“Utilizing the technology, what we already had in place, allowed for a smooth transition to a temporarily fully remote team,” he said. “As we introduced tools like (Microsoft) Teams and Zoom, we were able to stay connected and collaborate effectively regardless of our physical location.”

Hybrid workplace

Hall said his office always permitted staff to work remotely if it made sense, though before the pandemic, it was mainly reserved for field work or small tasks.

“As we began to rely more heavily on remote options, our team quickly adapted and became experts in the technology and tools needed to be successful away from the office,” he said. “This made it possible for several of our team members to remain remote as we started to return to the office.”

Hall said offering remote work options helped Kruggel Lawton expand its reach beyond the communities surrounding its five physical locations and support staff in settings that made them feel most comfortable in the wake of the pandemic.

Andres said her firm provides more flexibility to staff now, too.

“It’s still important for everyone to have time together because everyone contributes something different, and it doesn’t always come out the same way on a Zoom call,” she said. “But we do have people working some level of a hybrid solution and that works great.”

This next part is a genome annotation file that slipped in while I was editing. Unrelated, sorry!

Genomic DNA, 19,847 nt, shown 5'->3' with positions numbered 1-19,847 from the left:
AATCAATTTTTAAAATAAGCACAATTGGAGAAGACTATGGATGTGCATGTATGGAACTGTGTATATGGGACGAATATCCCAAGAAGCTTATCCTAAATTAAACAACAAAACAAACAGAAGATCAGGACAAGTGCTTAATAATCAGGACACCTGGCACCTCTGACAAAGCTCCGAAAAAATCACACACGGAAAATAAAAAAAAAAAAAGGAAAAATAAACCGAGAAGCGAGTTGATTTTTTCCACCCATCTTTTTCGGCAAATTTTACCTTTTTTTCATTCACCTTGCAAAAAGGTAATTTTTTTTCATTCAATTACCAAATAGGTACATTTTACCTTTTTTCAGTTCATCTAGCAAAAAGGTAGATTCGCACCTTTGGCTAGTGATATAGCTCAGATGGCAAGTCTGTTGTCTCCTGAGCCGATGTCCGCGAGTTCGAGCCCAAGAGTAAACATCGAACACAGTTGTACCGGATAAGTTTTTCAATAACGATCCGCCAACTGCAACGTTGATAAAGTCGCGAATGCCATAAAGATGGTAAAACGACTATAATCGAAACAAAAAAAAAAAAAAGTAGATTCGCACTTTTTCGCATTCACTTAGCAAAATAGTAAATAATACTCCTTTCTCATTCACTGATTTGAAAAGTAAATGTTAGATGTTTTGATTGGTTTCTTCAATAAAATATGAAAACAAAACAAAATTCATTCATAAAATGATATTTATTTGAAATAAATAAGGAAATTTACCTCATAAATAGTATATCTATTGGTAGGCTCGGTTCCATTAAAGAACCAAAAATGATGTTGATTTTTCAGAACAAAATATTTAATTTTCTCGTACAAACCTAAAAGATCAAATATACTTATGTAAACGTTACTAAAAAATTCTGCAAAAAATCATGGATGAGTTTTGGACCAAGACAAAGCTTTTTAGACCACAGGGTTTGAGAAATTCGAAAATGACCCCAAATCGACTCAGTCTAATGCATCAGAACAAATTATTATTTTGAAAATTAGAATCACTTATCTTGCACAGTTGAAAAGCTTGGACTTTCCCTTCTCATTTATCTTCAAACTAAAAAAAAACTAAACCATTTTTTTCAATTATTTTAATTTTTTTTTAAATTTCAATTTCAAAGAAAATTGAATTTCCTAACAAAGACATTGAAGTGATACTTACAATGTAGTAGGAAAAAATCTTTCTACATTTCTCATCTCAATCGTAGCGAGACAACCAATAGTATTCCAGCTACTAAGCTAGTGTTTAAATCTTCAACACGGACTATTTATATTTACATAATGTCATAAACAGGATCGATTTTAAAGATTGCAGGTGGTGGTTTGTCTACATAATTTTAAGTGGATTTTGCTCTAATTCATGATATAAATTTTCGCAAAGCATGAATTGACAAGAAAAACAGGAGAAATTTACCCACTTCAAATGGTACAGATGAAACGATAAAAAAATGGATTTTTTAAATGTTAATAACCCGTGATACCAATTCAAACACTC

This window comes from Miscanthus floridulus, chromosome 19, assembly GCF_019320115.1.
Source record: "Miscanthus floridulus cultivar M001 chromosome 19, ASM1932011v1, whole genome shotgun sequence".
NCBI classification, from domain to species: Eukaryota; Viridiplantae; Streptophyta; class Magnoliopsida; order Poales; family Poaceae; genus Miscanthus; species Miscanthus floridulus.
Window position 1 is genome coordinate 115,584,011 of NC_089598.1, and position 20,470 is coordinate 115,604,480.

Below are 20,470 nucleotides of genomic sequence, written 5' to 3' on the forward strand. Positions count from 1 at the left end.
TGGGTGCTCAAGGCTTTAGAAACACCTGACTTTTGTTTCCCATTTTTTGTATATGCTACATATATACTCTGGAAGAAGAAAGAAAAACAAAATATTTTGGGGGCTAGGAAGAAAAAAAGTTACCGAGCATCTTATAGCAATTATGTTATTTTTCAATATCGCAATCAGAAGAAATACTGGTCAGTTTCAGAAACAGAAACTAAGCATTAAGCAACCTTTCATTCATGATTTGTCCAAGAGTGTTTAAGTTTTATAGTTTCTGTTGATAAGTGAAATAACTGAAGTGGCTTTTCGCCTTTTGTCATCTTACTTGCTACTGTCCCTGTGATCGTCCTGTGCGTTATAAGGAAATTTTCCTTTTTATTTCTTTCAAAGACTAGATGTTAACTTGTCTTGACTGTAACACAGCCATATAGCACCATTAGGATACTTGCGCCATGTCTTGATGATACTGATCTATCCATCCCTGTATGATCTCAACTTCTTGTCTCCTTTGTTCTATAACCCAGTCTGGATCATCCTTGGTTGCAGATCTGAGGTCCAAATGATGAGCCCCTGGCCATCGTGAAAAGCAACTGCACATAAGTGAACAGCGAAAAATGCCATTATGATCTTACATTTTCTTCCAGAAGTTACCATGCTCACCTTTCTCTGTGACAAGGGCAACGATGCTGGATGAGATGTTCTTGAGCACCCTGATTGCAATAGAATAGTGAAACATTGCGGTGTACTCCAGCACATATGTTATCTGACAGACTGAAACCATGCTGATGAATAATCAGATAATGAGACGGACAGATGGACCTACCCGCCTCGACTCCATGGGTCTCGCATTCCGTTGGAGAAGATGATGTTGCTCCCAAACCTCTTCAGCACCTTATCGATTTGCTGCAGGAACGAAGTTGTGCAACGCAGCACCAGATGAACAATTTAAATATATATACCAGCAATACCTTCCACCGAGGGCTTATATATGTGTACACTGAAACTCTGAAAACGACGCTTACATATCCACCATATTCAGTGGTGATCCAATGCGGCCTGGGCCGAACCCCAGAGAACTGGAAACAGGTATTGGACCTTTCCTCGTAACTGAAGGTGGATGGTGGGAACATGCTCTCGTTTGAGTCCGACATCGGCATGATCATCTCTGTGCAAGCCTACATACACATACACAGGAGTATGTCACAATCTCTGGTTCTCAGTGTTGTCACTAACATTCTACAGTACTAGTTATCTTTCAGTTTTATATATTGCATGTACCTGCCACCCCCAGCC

Bacevich said in-person meetings with staff have more impact, but her team also is well versed in virtual options.

“We find that the creative brainstorming (and) teamwork collaboration process works best when all hands are on deck,” she said.

Nally said his firm adopted remote work strategies when it became a necessity but haven’t developed a full hybrid office model.

“The potential for remote work when needed is available,” he said. “What we have been able to implement is that, when an employee or family member has someone home sick, they themselves are sick or they have some other obligation, we can give them the opportunity to work from home.”

Nally said, in times of severe winter weather, his firm is confident productivity won’t suffer when they alert staff to remain home to work.

“This allows us to continue to perform our job while looking out for the health and safety of our employees,” he said.

Nally said remote work, at least for his profession, presents some hurdles.

“First, we’re a service-based industry,” he said. “As such, we have to ensure that we are able to best serve our clients and that typically involves our employees being present in the office.”

Nally said day-to-day work needs vary in a law firm.